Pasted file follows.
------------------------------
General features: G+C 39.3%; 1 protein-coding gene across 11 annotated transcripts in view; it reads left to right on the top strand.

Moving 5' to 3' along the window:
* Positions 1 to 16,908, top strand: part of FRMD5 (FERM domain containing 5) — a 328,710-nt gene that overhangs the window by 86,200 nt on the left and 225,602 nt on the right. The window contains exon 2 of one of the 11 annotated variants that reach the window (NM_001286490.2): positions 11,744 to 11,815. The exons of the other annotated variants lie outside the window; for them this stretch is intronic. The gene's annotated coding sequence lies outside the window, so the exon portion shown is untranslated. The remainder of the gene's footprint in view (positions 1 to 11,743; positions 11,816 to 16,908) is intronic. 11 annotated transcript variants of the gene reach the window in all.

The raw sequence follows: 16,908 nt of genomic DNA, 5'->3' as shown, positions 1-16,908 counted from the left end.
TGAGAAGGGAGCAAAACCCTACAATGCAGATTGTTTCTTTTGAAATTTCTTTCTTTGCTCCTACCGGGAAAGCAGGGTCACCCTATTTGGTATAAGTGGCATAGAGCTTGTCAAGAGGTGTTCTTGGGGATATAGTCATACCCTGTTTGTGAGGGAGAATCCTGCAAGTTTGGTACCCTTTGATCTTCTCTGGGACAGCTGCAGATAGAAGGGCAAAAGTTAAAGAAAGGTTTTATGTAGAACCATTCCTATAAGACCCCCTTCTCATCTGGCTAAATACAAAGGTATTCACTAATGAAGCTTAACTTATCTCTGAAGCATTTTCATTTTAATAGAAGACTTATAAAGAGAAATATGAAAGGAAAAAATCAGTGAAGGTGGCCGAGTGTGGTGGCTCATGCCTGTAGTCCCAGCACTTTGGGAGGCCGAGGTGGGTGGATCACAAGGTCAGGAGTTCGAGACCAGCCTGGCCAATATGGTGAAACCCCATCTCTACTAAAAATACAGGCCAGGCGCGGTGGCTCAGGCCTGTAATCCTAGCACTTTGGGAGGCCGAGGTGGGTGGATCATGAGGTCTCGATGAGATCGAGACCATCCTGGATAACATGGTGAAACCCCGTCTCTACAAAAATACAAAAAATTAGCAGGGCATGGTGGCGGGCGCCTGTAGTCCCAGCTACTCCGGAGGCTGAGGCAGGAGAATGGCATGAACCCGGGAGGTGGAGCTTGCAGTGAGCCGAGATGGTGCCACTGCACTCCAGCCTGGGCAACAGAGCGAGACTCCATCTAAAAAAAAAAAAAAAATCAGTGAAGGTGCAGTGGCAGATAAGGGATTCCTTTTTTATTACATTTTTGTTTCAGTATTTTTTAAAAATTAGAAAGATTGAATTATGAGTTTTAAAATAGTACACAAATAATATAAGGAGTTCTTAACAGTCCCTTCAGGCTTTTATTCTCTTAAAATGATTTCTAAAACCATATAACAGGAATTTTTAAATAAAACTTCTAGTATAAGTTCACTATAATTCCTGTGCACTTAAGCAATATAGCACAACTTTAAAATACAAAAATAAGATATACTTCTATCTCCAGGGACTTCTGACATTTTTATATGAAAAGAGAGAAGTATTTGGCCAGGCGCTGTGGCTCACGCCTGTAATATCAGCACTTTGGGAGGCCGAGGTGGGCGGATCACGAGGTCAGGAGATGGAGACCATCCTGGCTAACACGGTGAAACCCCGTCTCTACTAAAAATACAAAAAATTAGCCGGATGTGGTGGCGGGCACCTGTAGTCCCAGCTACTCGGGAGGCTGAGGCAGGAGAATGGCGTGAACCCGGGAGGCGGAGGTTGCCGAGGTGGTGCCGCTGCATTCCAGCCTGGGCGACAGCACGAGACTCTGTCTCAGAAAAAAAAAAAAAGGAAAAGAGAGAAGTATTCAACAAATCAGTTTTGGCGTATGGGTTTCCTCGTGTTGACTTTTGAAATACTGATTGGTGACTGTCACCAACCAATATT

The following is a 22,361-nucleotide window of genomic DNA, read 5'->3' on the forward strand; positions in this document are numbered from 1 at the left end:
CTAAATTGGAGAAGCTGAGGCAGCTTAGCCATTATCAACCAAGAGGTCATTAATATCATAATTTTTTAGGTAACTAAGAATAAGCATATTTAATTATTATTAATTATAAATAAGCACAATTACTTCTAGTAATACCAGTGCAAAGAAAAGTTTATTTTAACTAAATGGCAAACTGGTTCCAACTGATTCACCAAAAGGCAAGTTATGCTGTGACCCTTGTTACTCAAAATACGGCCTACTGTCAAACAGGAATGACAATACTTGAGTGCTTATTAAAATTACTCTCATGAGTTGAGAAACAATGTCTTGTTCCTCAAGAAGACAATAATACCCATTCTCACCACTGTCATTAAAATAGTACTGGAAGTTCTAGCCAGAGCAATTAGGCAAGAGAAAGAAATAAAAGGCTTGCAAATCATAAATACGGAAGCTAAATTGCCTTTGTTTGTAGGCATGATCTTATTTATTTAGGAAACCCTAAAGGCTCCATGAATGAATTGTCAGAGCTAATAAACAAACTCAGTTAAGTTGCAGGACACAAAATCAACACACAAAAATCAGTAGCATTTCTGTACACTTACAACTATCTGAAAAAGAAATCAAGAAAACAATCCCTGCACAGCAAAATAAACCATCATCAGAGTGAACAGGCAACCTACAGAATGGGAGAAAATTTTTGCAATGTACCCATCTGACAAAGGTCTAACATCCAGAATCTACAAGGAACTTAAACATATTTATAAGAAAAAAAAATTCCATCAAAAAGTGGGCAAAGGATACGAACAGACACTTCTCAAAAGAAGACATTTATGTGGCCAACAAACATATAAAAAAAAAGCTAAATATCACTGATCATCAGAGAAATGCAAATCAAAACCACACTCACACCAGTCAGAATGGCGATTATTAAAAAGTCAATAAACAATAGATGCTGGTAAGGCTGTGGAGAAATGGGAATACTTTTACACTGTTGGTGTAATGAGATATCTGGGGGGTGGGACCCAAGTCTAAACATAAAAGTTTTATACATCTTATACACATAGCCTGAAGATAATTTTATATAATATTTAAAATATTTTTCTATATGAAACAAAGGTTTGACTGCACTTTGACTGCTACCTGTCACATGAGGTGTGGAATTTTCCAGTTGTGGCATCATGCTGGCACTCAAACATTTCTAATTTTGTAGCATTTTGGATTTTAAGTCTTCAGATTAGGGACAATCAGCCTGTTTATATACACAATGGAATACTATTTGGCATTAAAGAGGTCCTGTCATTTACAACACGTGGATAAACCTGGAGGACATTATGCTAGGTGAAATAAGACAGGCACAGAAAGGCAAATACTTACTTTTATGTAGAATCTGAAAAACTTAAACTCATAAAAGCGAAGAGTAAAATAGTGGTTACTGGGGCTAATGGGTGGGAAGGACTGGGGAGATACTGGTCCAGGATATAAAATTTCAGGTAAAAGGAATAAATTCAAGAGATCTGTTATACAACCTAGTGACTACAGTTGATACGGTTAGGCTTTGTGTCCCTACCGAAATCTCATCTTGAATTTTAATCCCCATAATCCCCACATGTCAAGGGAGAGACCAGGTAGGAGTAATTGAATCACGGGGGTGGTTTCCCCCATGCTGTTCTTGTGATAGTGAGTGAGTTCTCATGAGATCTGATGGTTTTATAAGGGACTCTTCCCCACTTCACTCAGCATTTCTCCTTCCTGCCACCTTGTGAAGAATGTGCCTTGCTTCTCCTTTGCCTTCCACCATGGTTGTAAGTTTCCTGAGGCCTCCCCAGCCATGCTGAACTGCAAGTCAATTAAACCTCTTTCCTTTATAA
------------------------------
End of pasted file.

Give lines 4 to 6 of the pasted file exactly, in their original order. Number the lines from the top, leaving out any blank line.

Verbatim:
The raw sequence follows: 16,908 nt of genomic DNA, 5'->3' as shown, positions 1-16,908 counted from the left end.
TGAGAAGGGAGCAAAACCCTACAATGCAGATTGTTTCTTTTGAAATTTCTTTCTTTGCTCCTACCGGGAAAGCAGGGTCACCCTATTTGGTATAAGTGGCATAGAGCTTGTCAAGAGGTGTTCTTGGGGATATAGTCATACCCTGTTTGTGAGGGAGAATCCTGCAAGTTTGGTACCCTTTGATCTTCTCTGGGACAGCTGCAGATAGAAGGGCAAAAGTTAAAGAAAGGTTTTATGTAGAACCATTCCTATAAGACCCCCTTCTCATCTGGCTAAATACAAAGGTATTCACTAATGAAGCTTAACTTATCTCTGAAGCATTTTCATTTTAATAGAAGACTTATAAAGAGAAATATGAAAGGAAAAAATCAGTGAAGGTGGCCGAGTGTGGTGGCTCATGCCTGTAGTCCCAGCACTTTGGGAGGCCGAGGTGGGTGGATCACAAGGTCAGGAGTTCGAGACCAGCCTGGCCAATATGGTGAAACCCCATCTCTACTAAAAATACAGGCCAGGCGCGGTGGCTCAGGCCTGTAATCCTAGCACTTTGGGAGGCCGAGGTGGGTGGATCATGAGGTCTCGATGAGATCGAGACCATCCTGGATAACATGGTGAAACCCCGTCTCTACAAAAATACAAAAAATTAGCAGGGCATGGTGGCGGGCGCCTGTAGTCCCAGCTACTCCGGAGGCTGAGGCAGGAGAATGGCATGAACCCGGGAGGTGGAGCTTGCAGTGAGCCGAGATGGTGCCACTGCACTCCAGCCTGGGCAACAGAGCGAGACTCCATCTAAAAAAAAAAAAAAAATCAGTGAAGGTGCAGTGGCAGATAAGGGATTCCTTTTTTATTACATTTTTGTTTCAGTATTTTTTAAAAATTAGAAAGATTGAATTATGAGTTTTAAAATAGTACACAAATAATATAAGGAGTTCTTAACAGTCCCTTCAGGCTTTTATTCTCTTAAAATGATTTCTAAAACCATATAACAGGAATTTTTAAATAAAACTTCTAGTATAAGTTCACTATAATTCCTGTGCACTTAAGCAATATAGCACAACTTTAAAATACAAAAATAAGATATACTTCTATCTCCAGGGACTTCTGACATTTTTATATGAAAAGAGAGAAGTATTTGGCCAGGCGCTGTGGCTCACGCCTGTAATATCAGCACTTTGGGAGGCCGAGGTGGGCGGATCACGAGGTCAGGAGATGGAGACCATCCTGGCTAACACGGTGAAACCCCGTCTCTACTAAAAATACAAAAAATTAGCCGGATGTGGTGGCGGGCACCTGTAGTCCCAGCTACTCGGGAGGCTGAGGCAGGAGAATGGCGTGAACCCGGGAGGCGGAGGTTGCCGAGGTGGTGCCGCTGCATTCCAGCCTGGGCGACAGCACGAGACTCTGTCTCAGAAAAAAAAAAAAAGGAAAAGAGAGAAGTATTCAACAAATCAGTTTTGGCGTATGGGTTTCCTCGTGTTGACTTTTGAAATACTGATTGGTGACTGTCACCAACCAATATT

The following is a 22,361-nucleotide window of genomic DNA, read 5'->3' on the forward strand; positions in this document are numbered from 1 at the left end: